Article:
It’s one of those books you see on the shelf that makes you roll your eyes. Luckily, I was pleasantly surprised. Dotted with statistics and a truly engaging writing style, Simms offers a provocative account of the British retail industry and how it is eating away at our independence. Tescopoly makes a number of arguments: firstly, how high streets are becoming ‘clone towns’; secondly, how supermarkets are unnecessarily invading your privacy; thirdly, the colonial-style global operations; fourthly, the detrimental impact on the environment; and fifthly, how to restore some order. I am only going to cover three of these here: communities, privacy and globalisation.
Libertarians and liberals rightly fear a state monopoly over services, and especially a cradle-to-grave-type government. This Orwellian picture has shifted, however, towards a new founder for dominance – namely, the supermarket. Tesco won’t just sort all your grocery needs out, but it will also provide: an in-store pharmacy, opticians, alcohol, junk food, healthy food, drugs, house decorations, lighting, music, DVDs, electrical appliances, clothes, plates, cutlery, crockery, washing machines, microwaves, garden furniture, loans, mortgages, credit card and other financial services, mobiles, holidays, insurance, photography centre, broadband, paperwork for a divorce or to make a will. Should we have a problem with this? Yes, if you believe in diversity of produce and freedom of choice. And especially if Tesco takes up to 50 pence out of every pound spent in local economies. The problem with providing all the services above is that it puts local, independent shops and retailers out of business. Local businesses are often governed by an 80/20 rule, in which 80 per cent of profit comes from 20 per cent of goods (p.26). This allows independent shops to stock niche and specialist goods, catering for a wide range of customers in a given community. If, however, a general retailer like Tesco takes away 80 per cent of profits by providing the 20 per cent of high-turnover goods, then independent businesses go bust. Allowing one super store to cater for all your needs might be convenient at first, but if you want variety then that convenience will be out of favour, especially due to supermarket power in terms of below-cost selling and price-flexing (pp.305-6). British towns are turning into ‘clone towns’ with identical high streets across the country.
Another point raised in this book is something that could easily be mistaken for identity theft. Tesco boasts that it could produce the following consumer profile:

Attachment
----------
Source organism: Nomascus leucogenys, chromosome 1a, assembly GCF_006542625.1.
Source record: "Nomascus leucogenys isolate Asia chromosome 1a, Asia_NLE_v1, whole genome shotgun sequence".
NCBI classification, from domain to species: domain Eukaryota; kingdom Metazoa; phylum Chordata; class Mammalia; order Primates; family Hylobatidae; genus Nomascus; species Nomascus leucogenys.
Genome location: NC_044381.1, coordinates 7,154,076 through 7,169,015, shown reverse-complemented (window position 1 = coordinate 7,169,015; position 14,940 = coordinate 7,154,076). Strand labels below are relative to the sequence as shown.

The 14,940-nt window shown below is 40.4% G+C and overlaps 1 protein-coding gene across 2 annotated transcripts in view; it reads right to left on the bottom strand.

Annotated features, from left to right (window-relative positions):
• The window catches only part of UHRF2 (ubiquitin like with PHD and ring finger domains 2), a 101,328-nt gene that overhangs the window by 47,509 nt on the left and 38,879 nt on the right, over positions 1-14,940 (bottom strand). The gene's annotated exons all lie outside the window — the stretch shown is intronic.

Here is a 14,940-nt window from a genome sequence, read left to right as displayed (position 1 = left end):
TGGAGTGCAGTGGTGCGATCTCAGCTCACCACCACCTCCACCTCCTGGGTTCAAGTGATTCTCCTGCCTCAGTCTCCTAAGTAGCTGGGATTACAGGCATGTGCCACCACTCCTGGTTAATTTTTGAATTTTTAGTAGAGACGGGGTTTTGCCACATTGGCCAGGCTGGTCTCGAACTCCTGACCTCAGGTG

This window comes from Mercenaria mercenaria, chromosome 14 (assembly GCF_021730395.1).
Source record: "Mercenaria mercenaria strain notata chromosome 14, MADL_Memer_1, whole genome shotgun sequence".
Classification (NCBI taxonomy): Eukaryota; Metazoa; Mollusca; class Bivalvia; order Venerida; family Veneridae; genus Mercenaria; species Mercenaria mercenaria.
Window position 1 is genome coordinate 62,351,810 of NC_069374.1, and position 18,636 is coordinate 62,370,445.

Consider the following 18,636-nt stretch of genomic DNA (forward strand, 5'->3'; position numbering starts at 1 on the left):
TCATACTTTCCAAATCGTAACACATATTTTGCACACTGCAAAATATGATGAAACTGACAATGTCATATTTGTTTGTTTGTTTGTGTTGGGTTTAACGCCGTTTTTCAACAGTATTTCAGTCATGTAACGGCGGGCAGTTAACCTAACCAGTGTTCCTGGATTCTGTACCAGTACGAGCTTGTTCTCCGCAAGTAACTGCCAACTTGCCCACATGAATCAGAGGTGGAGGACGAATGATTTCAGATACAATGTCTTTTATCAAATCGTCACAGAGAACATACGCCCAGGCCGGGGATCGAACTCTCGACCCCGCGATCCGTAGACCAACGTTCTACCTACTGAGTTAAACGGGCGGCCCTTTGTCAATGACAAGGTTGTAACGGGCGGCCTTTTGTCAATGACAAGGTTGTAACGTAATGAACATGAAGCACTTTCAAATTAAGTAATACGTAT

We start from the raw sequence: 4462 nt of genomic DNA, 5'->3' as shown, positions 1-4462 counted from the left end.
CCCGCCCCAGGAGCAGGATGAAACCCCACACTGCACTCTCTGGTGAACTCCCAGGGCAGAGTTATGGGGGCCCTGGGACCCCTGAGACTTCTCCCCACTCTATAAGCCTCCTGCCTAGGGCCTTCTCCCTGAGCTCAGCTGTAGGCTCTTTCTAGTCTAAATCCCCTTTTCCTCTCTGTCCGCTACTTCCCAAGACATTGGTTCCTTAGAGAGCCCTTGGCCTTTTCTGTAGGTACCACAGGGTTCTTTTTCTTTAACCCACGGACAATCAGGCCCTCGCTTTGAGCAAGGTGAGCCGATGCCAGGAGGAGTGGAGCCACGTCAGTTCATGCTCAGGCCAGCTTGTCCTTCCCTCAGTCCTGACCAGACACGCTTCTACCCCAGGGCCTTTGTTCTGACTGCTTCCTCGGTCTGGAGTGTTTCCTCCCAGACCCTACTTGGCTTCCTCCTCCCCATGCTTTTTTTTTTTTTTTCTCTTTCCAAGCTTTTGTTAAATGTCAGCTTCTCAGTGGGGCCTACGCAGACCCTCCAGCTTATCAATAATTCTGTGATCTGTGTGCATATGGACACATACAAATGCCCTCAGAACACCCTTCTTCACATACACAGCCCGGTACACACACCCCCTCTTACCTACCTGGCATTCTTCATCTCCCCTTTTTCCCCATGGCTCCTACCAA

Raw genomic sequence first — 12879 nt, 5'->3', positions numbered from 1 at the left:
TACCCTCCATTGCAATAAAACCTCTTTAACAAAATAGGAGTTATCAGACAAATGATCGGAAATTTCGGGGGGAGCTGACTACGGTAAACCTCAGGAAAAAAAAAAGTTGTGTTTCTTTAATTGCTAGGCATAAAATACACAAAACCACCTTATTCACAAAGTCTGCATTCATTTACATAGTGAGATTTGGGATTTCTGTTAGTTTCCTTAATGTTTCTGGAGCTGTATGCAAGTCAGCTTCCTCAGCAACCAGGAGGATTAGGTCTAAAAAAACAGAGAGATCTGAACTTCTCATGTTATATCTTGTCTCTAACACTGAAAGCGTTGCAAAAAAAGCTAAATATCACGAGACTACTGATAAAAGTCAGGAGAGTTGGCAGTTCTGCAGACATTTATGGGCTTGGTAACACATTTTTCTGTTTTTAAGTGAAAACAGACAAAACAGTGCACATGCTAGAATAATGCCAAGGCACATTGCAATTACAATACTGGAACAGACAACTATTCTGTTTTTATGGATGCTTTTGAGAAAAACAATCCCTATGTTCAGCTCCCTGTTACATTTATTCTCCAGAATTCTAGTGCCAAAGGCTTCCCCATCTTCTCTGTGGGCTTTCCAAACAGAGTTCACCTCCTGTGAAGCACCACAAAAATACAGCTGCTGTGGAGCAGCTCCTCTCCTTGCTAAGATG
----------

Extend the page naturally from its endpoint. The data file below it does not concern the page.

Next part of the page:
Mrs Smith is a young adult. She is a Premium shopper. She uses Watford Hypermarket for major monthly shops and Covent Garden Metro for daily requirements. She often shops late in the evening and buys upmarket products. She is particularly loyal to her cat food brand and fine fabric washing powder. She buys Hello magazine and sometimes country life. (p.98)
Tesco will also know her address, phone number and probably her email address. Imagine if Mrs Smith also held a Tesco bank account and her mobile was on a Tesco contract? Tesco holds a record of every single movement and conversation you ever make. All this from a little Clubcard! Neo-liberals will say it’s all for marketing purposes – yet I wonder whether or not Tesco knows a little bit too much about Mrs Smith. And a further note: there are 25 million registered Clubcards, which means that Tesco holds more files on its customers than the notorious East German Stasi ever held on its 16 million citizens (p.96).
A third point from Simms is the global reach of retail. Even the bastion of right-of-centre thinking, the Sunday Telegraph, has said that Tesco’s global operations is a form of ‘neo-colonialism’. To see why, take a look at the reception that Tesco inspectors got from a farm in remote Africa, witnessed by an investigative journalist:
The visit was the visit of a king. They [the community] slaughtered animals. They roasted a lamb. The schoolkids rehearsed welcome songs for three days and gave Tesco presents. Tesco gave nothing back. The adage ‘To those that have shall be given’ came to me. Why would poor Zimbabwean children give present to Tesco when they didn’t even have a school on the farm? (p.206)
The farmers assumed Tesco was a country and its staff were royalty. The low prices in our supermarkets have high costs elsewhere. Simms notes that we are indirectly financing a new form of slavery: a plantation worker in the Dominican Republic gets paid £2.48 for the day (the day being a start at 5am and bed the next morning at 2am); a girl in Bangladesh gets £9 per month to make those £3 jeans in a Tesco store. In a final example: for every £1 worth of fruit (a banana in this case), the producing country gets 12 pence (p.218). Free marketeers will tell me that this is competition in action. Really? Tesco will:
- Request a financial contribution to place its products on promotional offers, to cover product wastage, to refurbish a store or to open a new store, to the costs of bar-code changes, or to help a specific promotion that Tesco could not afford.
- Seek improvement in terms (of Tesco) as a condition to display their products, increase the product range or threaten to de-list the supplier.
That’s all well and good, and suppliers should just tell Tesco to stick their business. But seeming as 78 per cent of our goods come from supermarkets, suppliers do not have that choice but must sell to Tesco and others. This is not a ‘free’ market.
There are a few shortcomings to this book: i) no internal investigations of how Tesco works and hires its staff, ii) Simms seems fine to just use someone else’s work to offer solutions on how to tackle the problems, and iii) there is also too much focus on one supermarket. Nonetheless, this book is an essential guide for anyone wanting a broad picture regarding British retail. Read this book!